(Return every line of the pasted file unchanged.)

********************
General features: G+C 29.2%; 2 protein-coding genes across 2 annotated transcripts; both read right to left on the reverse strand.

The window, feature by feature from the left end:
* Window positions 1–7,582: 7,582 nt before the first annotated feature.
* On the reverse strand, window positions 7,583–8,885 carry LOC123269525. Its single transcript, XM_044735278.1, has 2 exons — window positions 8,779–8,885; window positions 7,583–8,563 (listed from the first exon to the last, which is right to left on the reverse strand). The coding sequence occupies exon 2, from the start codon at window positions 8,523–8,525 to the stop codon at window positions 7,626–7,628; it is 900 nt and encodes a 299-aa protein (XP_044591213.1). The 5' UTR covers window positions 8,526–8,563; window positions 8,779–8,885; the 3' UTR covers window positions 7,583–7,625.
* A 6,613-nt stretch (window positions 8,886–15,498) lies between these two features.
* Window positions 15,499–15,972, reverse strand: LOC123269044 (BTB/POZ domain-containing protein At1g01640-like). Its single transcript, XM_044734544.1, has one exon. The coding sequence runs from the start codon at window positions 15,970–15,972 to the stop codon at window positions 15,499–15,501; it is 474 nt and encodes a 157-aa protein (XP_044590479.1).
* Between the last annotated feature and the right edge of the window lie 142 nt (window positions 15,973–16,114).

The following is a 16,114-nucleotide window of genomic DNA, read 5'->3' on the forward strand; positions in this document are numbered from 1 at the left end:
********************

General features: G+C 29.2%; 2 protein-coding genes across 2 annotated transcripts; both read right to left on the reverse strand.

The window, feature by feature from the left end:
* Window positions 1–7,582: 7,582 nt before the first annotated feature.
* On the reverse strand, window positions 7,583–8,885 carry LOC123269525. Its single transcript, XM_044735278.1, has 2 exons — window positions 8,779–8,885; window positions 7,583–8,563 (listed from the first exon to the last, which is right to left on the reverse strand). The coding sequence occupies exon 2, from the start codon at window positions 8,523–8,525 to the stop codon at window positions 7,626–7,628; it is 900 nt and encodes a 299-aa protein (XP_044591213.1). The 5' UTR covers window positions 8,526–8,563; window positions 8,779–8,885; the 3' UTR covers window positions 7,583–7,625.
* A 6,613-nt stretch (window positions 8,886–15,498) lies between these two features.
* Window positions 15,499–15,972, reverse strand: LOC123269044 (BTB/POZ domain-containing protein At1g01640-like). Its single transcript, XM_044734544.1, has one exon. The coding sequence runs from the start codon at window positions 15,970–15,972 to the stop codon at window positions 15,499–15,501; it is 474 nt and encodes a 157-aa protein (XP_044590479.1).
* Between the last annotated feature and the right edge of the window lie 142 nt (window positions 15,973–16,114).

The following is a 16,114-nucleotide window of genomic DNA, read 5'->3' on the forward strand; positions in this document are numbered from 1 at the left end: